The second season of Melissa & Joey is in full swing, and with it, the duo are poised to face some growing pains. We recently interviewed Joey Lawrence, who stars alongside Melissa Joan Hart in the ABC Family sitcom, to get the scoop on the drama ahead for the unlikely roommates. We also talked to Joey about his talents off the small screen. After a recent stint on Dancing With the Stars, he performed with Chippendales in Las Vegas — a move he told us was on his "bucket list." Check out our interview to see what he said about being at peace with missing the upcoming All Stars season of DWTS, and catch new episodes of Melissa & Joey on ABC Family Wednesday nights at 8/7 p.m. Central.View Transcript »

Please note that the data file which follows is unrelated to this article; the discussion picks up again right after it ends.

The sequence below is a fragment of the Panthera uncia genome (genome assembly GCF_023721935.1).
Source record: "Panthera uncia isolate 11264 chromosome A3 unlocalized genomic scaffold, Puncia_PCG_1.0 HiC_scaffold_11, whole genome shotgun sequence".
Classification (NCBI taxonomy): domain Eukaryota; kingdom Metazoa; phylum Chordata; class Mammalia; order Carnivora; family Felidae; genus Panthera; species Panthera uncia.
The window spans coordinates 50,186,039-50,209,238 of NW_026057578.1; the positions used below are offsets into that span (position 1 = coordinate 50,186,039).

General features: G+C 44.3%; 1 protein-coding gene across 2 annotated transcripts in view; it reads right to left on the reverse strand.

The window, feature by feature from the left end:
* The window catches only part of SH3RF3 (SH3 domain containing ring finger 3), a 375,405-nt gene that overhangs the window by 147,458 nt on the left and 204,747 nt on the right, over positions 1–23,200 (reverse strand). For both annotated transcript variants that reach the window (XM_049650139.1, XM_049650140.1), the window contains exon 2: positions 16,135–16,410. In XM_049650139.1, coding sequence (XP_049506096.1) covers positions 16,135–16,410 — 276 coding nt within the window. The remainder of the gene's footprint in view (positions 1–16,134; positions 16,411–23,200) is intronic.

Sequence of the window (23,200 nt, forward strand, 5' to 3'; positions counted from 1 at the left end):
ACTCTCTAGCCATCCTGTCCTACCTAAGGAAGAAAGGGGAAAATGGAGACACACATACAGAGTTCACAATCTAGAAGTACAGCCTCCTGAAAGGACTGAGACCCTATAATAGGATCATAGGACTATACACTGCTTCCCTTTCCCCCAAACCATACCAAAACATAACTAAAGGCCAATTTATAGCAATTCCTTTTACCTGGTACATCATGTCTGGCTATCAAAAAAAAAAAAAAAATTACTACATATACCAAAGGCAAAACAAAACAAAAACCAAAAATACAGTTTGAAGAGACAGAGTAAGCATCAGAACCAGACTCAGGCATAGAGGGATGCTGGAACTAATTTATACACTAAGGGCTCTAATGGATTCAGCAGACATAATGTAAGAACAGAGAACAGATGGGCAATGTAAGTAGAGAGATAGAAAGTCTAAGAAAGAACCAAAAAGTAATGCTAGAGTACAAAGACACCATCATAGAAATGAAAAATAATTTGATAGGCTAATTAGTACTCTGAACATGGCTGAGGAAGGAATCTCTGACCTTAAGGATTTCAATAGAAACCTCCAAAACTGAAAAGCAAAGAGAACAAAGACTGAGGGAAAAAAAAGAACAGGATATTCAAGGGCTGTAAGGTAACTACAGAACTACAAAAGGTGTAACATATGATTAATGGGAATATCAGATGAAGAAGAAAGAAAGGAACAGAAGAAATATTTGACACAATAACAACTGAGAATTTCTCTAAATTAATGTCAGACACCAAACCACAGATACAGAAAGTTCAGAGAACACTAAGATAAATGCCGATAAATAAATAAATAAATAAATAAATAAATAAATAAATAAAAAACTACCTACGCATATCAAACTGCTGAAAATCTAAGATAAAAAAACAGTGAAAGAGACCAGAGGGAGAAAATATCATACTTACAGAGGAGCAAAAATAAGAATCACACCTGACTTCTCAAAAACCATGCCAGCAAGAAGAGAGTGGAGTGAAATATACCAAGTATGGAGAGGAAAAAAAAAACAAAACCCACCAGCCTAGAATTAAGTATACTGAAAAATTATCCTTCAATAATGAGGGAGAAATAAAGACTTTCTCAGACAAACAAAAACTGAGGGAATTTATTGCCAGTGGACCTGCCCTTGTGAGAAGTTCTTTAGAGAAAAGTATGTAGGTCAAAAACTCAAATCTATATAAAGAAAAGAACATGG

it's like the mob. Once you're in, you can never get out. If people can have sex tapes, I can certainly go take off my shirt in Vegas. Now I know you've hinted that Melissa and Joey are gonna kind of think about how their living arrangement might be affecting their love life. And I know people have been rooting for them to get together over time, but how is this going to impact things? You know, I mean it's going to change things. He's got to have space of his own. She certainly wants him out of the house and he wants out of the house and I think in this whole season it's that exploration. They were sort of thrust into this dynamic and they both need each other but they don't really like each other. Right. And you know, he was thinking I'm going to get my feet back under me as soon as I can and get back to my financial trading and make the millions of dollars I was making before I lost it all and I'm not going to be doing this forever. But he grows this affinity for her and these two teenagers, and it feels comfortable, and I think it's feels more comfortable and they fight that. And I think that's where we have our cat and mouse game and that's where we have fun, you know? Yeah. And so you're kind of trying to work out of the rut a little bit. Absolutely. They're going to work out of the rut and it's like the mob. Once you're in you can never get out. And I think they're sort of feeling like that, so they're going to try to shake it up and see if once they get a bit of space if they stop suddenly liking each other. Right. Now, I know you campaigned pretty hard for a Dancing with the Stars All-Stars spot Well , I actually didn't. Somebody tweeted that for me. Right. It was weird. And it got re-tweeted and then it was posted on my Facebook and then my Twitter, but that was my fans, they really drove that, which, you know, I'm very flattered. I had my fill and it was a great experience. I don't need to do it again. Yeah. You know, I don't necessarily want to do it again. And we did three national tours afterwards and had a blast and You did a lot of dancing. A lot of dancing, had my fun and it's a skill set that I'll have forever so I'm thankful for that. Well, what about maybe doing more Chippendales in the future? You know that was a bucket list thing. It was one of those 'what the hell' moments. Sure. I had fun doing that too, man. After a while, they were asking me to do it, and I said, "You know what? What the heck, man. I'm just going to do it." Right. And we had sold-out crowds, and they treated me great, like royalty over there. I spent a month in Vegas and did something that won 'em 85. As my best friend said, "Dude, you'll look back on it and go, 'check it out dude'." Exactly, it's a memory you had to make, right? Gotta make it. Got to make it. It's about trying different things. Yeah. If people can have sex tapes, I can certainly go take off my shirt in Vegas. Might as well right? You guys have filmed this show in front of a live studio audience all these years. What has it felt like to do it that way? Do you prefer it? What's the biggest pitfall? I prefer it. I think the half-hour comedy was created by the geniuses sixty years ago to be theater in a box, and I think it works the best, because it's really part of the energy of the show. It takes on A whole new dynamic with that audience there, you know, their laughter, how long and short it goes, when they laugh, changes in the dynamic can be seen instantly, so and I think in terms of the energy you really feed off. All the comedy that I've done on TV has always been in front of a live audience. I sort of prefer it. The next show I do, if it's a drama, that would probably then that's a whole different beast. Sure. But if it's a comedy I would probably push for a multi-camera. Really? Yeah. It's like that performance aspect. I just like it, it just yeah. Especially when things happen that you're not expecting. They really respond to something and the laugh goes on for 15 seconds. Sure. And you're trying to hold, and it's great. I think the audience at home loves that. It gives a sense of it being live and fresh.